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All Product Reviews » Traditional Absinthe
In the glass, this is a pale and perfectly clear olive. After a solid yet unspectacular performance in the louche, the final colour is a tad thin, but still has hints of opal at the meniscus.

The strange thing about this absinthe, in terms of the aroma and the flavour, is just how similar it is to Lucid. It's definitely more complex, warmer and rounded, but if you think of a flavour profile as a graph along the taste buds, the shape of the curve is really quite similar to Lucid.

It has a nice dry finish, seeming to concentrate more on the anise on the way down and then lingering with the wormwood once it's over. Due to its relation to the original Eduoard, I had some idea that this would be a more 'manly' absinthe like the Raymond Thi 1914, or at least that's what I've been told. I see it as more conventional than that, with a more rounded flavour. Still, the flavour is the exact reason I keep coming back to this marque, as I watch the other Jades stay level in the bottle.

One other puzzle that I'm still trying to figure out is that the earlier Jades seem to have a different grape (or marc) base, one that somewhat overpowers the herbs. This bottling is from 2008, and along with a Nouvelle Orleans, does not exhibit that same spirit base, at least to my grape sensitive taste buds.

To complicate matters, I have to say that at this moment, the Edouard is my favourite of the Jade absinthes. While the PF1901 has a magical and creamy floral quality, this one is easier to drink for me, which possibly has something to do with a change in the base. But I'm just speculating.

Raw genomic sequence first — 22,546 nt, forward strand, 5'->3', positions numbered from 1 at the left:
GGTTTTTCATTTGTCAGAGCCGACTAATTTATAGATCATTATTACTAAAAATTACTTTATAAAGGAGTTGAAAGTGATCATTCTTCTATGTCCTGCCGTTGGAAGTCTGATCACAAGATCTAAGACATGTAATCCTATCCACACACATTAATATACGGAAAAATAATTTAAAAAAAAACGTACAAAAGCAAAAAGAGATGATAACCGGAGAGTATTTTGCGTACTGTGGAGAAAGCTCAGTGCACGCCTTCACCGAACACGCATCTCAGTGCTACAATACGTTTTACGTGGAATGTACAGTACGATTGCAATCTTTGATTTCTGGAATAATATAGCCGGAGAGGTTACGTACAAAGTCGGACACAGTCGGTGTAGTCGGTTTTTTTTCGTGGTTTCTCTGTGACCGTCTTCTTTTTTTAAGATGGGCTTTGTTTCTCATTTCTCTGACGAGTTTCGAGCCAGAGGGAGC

I dub thee Big Daddy Of Lucid. Translation: if you like Lucid and have a desire to try something better but similar, do not hesitate to fork out the cashola for this, my favourite drinking absinthe from Jade Liqueurs.
Overall rating 
 
3.9
Appearance 
 
3.0
Louche 
 
3.0
Aroma 
 
4.0
Flavor / Mouthfeel 
 
5.0
Finish 
 
4.0
Overall 
 
4.0
Reviewed by dannyhawaii October 07, 2008
Last updated: October 07, 2008
Top 50 Reviewer  -   View all my reviews (7)

The Big Daddy Of Lucid

In the glass, this is a pale and perfectly clear olive. After a solid yet unspectacular performance in the louche, the final colour is a tad thin, but still has hints of opal at the meniscus.

The strange thing about this absinthe, in terms of the aroma and the flavour, is just how similar it is to Lucid. It's definitely more complex, warmer and rounded, but if you think of a flavour profile as a graph along the taste buds, the shape of the curve is really quite similar to Lucid.

It has a nice dry finish, seeming to concentrate more on the anise on the way down and then lingering with the wormwood once it's over. Due to its relation to the original Eduoard, I had some idea that this would be a more 'manly' absinthe like the Raymond Thi 1914, or at least that's what I've been told. I see it as more conventional than that, with a more rounded flavour. Still, the flavour is the exact reason I keep coming back to this marque, as I watch the other Jades stay level in the bottle.

One other puzzle that I'm still trying to figure out is that the earlier Jades seem to have a different grape (or marc) base, one that somewhat overpowers the herbs. This bottling is from 2008, and along with a Nouvelle Orleans, does not exhibit that same spirit base, at least to my grape sensitive taste buds.

To complicate matters, I have to say that at this moment, the Edouard is my favourite of the Jade absinthes. While the PF1901 has a magical and creamy floral quality, this one is easier to drink for me, which possibly has something to do with a change in the base. But I'm just speculating.

I dub thee Big Daddy Of Lucid. Translation: if you like Lucid and have a desire to try something better but similar, do not hesitate to fork out the cashola for this, my favourite drinking absinthe from Jade Liqueurs.

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